I am currently working on a successful quit. My definition of success is going at least one week without a single puff and without bloodshed. Granted, this is a low bar but it’s where I am.
A successful quit is a combination of two philosophies that are in polar-opposites of each other. Those philosophies are: a) Do your own thing and b) do these standard things
I certainly embrace doing your own thing. I know I play mental games with myself that completely baffle other folks (like visualizing nicotine as Darth Maul, only not as cuddly). I focus on the superficial benefits of quitting (my appearance) while others are counting the money saved or health crisis avoided.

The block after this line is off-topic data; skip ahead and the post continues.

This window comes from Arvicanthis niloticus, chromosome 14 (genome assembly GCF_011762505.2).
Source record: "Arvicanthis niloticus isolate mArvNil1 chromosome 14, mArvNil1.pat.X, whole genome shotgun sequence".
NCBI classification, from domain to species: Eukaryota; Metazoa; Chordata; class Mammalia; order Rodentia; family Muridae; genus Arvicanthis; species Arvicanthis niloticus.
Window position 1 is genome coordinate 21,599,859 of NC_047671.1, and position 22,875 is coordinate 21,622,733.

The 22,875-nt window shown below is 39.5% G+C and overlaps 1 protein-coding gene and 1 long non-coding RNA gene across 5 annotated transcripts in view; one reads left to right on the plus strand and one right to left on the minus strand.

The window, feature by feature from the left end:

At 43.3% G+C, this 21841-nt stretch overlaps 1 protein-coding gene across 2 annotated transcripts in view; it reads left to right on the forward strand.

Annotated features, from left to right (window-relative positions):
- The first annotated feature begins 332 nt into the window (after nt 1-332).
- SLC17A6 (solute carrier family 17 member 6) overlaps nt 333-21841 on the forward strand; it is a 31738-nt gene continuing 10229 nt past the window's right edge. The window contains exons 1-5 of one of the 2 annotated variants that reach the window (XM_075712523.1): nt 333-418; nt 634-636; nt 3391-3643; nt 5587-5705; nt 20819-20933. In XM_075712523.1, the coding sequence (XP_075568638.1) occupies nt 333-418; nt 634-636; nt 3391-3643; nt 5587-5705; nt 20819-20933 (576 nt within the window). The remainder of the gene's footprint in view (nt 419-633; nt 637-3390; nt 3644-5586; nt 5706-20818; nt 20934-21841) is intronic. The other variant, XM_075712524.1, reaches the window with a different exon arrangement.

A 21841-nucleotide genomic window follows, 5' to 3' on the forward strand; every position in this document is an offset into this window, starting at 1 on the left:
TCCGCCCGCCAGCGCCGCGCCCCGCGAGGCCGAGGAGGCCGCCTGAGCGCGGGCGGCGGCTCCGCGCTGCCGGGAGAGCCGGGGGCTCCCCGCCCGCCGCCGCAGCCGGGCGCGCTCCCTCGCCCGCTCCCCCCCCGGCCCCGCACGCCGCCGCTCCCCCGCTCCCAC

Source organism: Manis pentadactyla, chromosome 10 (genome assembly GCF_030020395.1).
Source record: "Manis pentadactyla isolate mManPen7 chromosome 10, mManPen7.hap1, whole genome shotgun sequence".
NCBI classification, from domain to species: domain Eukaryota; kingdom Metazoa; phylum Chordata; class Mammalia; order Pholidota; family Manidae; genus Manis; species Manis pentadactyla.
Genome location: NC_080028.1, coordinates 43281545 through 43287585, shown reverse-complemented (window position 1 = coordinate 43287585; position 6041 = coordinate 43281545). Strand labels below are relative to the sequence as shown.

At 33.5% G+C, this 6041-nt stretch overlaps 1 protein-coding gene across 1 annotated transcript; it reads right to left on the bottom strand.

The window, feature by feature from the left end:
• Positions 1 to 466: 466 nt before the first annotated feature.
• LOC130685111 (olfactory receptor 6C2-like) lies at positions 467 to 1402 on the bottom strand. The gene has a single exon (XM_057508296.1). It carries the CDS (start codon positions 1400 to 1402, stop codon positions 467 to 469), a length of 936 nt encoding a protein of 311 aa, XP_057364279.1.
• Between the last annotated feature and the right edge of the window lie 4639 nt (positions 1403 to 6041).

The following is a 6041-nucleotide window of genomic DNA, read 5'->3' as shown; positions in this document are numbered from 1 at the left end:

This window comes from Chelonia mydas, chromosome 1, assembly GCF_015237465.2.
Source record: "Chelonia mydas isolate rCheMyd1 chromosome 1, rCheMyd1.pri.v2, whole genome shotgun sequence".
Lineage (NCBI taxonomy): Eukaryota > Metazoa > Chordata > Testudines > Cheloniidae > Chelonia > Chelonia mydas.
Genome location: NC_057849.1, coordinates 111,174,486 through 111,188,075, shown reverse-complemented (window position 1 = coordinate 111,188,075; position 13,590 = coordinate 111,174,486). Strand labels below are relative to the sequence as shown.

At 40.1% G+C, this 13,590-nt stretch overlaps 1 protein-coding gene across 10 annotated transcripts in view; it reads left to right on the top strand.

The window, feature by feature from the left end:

On the other hand, I encourage newbies to try the proven methods before blazing their own trail. Having a written quit plan, for instance. A written quit plans walks you through various triggers and helps you build a tool kit for responding to those triggers. Other folks swear by the Allen Carr book. Honestly, I found his writing so irritating that I threw it across the room. Either way, thinking about triggers and addressing them are part “best practice” for quitting smoking.
Your mileage may vary, but there are things that work and there are common elements in every successful quit. Like: keep quitting until you are quit.
Keep the quit